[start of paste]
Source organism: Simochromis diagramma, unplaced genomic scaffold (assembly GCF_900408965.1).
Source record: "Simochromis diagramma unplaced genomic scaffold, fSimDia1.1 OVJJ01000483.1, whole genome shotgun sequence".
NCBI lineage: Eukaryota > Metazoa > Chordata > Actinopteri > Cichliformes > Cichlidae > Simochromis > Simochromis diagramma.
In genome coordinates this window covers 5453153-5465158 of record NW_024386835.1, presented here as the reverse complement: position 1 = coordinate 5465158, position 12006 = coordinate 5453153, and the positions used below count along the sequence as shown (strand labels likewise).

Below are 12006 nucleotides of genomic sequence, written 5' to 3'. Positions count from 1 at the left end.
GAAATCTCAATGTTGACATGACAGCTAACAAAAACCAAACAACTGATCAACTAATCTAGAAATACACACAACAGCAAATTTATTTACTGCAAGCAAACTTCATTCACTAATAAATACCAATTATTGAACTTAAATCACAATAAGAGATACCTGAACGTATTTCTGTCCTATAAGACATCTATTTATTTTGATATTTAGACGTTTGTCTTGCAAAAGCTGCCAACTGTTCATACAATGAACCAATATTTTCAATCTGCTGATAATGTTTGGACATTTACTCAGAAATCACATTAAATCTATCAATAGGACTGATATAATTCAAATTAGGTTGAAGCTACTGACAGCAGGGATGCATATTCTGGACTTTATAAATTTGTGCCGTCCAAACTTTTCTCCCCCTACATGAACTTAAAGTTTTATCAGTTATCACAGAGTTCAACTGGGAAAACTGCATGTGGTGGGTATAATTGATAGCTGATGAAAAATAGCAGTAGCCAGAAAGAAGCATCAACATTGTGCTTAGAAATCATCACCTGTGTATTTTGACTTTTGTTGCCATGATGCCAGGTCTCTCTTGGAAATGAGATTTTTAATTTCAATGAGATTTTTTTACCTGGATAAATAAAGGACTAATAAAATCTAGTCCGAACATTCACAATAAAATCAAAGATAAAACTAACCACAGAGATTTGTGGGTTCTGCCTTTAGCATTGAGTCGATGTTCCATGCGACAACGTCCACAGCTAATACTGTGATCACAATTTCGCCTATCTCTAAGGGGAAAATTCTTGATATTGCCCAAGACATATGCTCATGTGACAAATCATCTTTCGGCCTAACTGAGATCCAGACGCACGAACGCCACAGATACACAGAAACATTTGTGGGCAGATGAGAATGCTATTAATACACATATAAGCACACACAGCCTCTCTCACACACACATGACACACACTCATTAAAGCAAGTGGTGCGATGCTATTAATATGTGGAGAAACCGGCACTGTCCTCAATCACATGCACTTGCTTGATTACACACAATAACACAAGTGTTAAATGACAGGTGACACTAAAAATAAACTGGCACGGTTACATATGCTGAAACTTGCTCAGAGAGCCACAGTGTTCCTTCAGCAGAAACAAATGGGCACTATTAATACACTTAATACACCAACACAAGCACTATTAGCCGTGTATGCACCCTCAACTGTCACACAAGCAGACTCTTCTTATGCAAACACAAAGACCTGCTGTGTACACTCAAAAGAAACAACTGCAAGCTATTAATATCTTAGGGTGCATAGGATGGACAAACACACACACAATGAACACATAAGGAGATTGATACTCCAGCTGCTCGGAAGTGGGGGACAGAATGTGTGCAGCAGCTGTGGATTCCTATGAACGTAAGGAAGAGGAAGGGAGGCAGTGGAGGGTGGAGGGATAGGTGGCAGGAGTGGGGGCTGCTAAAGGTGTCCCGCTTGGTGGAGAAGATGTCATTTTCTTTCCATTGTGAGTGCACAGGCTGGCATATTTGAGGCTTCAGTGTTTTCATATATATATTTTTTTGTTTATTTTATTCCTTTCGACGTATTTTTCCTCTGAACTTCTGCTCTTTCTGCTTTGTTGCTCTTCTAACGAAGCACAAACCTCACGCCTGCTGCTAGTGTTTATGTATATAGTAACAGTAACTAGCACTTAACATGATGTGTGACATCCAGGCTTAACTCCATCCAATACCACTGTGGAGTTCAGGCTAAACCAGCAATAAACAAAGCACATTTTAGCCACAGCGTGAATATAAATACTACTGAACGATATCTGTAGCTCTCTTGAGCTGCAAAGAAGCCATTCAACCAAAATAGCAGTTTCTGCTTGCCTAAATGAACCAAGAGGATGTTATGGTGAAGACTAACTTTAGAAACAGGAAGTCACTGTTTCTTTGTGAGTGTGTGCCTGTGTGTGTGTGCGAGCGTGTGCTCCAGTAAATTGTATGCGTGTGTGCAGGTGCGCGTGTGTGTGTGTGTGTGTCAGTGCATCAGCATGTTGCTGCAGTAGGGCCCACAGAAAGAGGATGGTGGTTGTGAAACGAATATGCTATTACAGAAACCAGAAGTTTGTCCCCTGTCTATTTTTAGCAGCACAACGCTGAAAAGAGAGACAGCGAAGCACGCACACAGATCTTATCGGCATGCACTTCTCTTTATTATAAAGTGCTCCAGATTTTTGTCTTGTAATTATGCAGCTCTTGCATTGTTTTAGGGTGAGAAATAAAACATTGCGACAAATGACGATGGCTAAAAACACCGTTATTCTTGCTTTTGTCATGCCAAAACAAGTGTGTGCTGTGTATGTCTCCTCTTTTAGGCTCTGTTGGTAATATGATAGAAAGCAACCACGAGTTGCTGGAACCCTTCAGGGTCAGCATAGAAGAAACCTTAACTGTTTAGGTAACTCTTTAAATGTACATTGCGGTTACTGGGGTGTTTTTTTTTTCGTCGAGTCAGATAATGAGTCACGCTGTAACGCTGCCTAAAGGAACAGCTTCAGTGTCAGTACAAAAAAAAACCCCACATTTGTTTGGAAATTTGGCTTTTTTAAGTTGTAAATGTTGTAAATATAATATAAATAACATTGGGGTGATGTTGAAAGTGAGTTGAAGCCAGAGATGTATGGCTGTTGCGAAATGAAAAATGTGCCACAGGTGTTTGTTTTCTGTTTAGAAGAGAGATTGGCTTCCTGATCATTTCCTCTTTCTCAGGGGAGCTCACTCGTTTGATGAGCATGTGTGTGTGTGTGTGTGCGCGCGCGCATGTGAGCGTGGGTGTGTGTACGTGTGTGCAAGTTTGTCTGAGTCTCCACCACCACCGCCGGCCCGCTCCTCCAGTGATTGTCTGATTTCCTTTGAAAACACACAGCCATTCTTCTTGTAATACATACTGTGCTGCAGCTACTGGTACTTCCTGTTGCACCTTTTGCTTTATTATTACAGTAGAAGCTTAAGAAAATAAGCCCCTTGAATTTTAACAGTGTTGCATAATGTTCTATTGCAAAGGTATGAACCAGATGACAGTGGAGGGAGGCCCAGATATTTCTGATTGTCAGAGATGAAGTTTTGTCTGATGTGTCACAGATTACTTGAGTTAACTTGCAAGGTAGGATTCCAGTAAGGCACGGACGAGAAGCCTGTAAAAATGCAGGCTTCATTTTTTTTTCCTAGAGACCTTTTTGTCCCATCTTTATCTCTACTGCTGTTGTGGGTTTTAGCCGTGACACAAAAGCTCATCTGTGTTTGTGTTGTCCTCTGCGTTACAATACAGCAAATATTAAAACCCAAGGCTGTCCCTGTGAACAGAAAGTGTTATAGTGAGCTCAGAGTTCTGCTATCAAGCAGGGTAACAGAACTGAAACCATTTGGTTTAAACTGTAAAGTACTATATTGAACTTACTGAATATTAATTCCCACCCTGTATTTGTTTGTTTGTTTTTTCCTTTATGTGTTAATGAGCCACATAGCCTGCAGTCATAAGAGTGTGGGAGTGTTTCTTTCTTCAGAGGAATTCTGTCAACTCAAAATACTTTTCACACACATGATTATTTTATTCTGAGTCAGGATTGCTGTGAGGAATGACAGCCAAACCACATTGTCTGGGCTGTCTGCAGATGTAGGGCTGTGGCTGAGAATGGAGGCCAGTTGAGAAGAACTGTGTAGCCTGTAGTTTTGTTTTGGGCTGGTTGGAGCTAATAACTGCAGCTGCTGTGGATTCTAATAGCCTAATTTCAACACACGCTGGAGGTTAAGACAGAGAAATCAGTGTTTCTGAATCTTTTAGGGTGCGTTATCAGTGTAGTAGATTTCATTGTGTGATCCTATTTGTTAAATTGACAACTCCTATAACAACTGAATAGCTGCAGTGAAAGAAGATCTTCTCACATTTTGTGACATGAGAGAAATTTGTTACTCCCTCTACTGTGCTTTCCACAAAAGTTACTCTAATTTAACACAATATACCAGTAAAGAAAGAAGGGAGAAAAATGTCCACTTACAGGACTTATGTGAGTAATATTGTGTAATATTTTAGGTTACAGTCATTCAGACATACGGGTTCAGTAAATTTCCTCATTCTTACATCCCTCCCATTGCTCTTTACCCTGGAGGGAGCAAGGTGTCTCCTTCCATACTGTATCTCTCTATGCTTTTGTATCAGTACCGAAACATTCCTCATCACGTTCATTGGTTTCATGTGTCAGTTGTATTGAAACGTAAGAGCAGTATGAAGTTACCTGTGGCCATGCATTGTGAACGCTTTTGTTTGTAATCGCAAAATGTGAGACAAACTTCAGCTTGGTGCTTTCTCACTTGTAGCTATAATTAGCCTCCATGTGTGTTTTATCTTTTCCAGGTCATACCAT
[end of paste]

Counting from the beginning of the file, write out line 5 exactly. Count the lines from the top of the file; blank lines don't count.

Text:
Below are 12006 nucleotides of genomic sequence, written 5' to 3'. Positions count from 1 at the left end.